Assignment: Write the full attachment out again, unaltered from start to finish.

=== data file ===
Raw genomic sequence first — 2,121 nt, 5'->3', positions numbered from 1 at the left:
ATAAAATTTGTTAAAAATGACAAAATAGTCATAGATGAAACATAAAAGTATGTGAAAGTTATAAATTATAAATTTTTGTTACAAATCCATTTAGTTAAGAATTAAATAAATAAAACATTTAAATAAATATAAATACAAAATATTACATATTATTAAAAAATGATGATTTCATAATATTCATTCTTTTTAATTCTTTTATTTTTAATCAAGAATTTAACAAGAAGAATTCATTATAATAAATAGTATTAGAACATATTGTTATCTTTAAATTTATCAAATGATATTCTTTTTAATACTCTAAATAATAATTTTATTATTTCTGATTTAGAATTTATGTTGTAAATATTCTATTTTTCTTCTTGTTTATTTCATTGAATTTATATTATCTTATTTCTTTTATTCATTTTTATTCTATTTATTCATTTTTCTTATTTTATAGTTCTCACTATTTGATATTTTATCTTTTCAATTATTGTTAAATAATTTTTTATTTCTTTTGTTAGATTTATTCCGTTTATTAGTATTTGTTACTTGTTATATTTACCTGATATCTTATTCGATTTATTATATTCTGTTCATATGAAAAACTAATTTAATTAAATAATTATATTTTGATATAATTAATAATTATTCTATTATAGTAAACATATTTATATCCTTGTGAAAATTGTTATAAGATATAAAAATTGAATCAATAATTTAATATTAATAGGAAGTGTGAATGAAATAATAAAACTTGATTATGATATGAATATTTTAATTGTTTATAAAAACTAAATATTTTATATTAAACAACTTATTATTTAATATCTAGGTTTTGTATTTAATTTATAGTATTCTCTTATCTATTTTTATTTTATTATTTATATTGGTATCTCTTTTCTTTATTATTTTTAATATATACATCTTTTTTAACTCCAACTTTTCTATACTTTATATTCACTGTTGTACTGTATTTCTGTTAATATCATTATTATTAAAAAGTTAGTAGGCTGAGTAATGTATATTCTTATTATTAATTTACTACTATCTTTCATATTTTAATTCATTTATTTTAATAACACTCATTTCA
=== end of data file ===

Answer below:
Raw genomic sequence first — 2,121 nt, 5'->3', positions numbered from 1 at the left:
ATAAAATTTGTTAAAAATGACAAAATAGTCATAGATGAAACATAAAAGTATGTGAAAGTTATAAATTATAAATTTTTGTTACAAATCCATTTAGTTAAGAATTAAATAAATAAAACATTTAAATAAATATAAATACAAAATATTACATATTATTAAAAAATGATGATTTCATAATATTCATTCTTTTTAATTCTTTTATTTTTAATCAAGAATTTAACAAGAAGAATTCATTATAATAAATAGTATTAGAACATATTGTTATCTTTAAATTTATCAAATGATATTCTTTTTAATACTCTAAATAATAATTTTATTATTTCTGATTTAGAATTTATGTTGTAAATATTCTATTTTTCTTCTTGTTTATTTCATTGAATTTATATTATCTTATTTCTTTTATTCATTTTTATTCTATTTATTCATTTTTCTTATTTTATAGTTCTCACTATTTGATATTTTATCTTTTCAATTATTGTTAAATAATTTTTTATTTCTTTTGTTAGATTTATTCCGTTTATTAGTATTTGTTACTTGTTATATTTACCTGATATCTTATTCGATTTATTATATTCTGTTCATATGAAAAACTAATTTAATTAAATAATTATATTTTGATATAATTAATAATTATTCTATTATAGTAAACATATTTATATCCTTGTGAAAATTGTTATAAGATATAAAAATTGAATCAATAATTTAATATTAATAGGAAGTGTGAATGAAATAATAAAACTTGATTATGATATGAATATTTTAATTGTTTATAAAAACTAAATATTTTATATTAAACAACTTATTATTTAATATCTAGGTTTTGTATTTAATTTATAGTATTCTCTTATCTATTTTTATTTTATTATTTATATTGGTATCTCTTTTCTTTATTATTTTTAATATATACATCTTTTTTAACTCCAACTTTTCTATACTTTATATTCACTGTTGTACTGTATTTCTGTTAATATCATTATTATTAAAAAGTTAGTAGGCTGAGTAATGTATATTCTTATTATTAATTTACTACTATCTTTCATATTTTAATTCATTTATTTTAATAACACTCATTTCA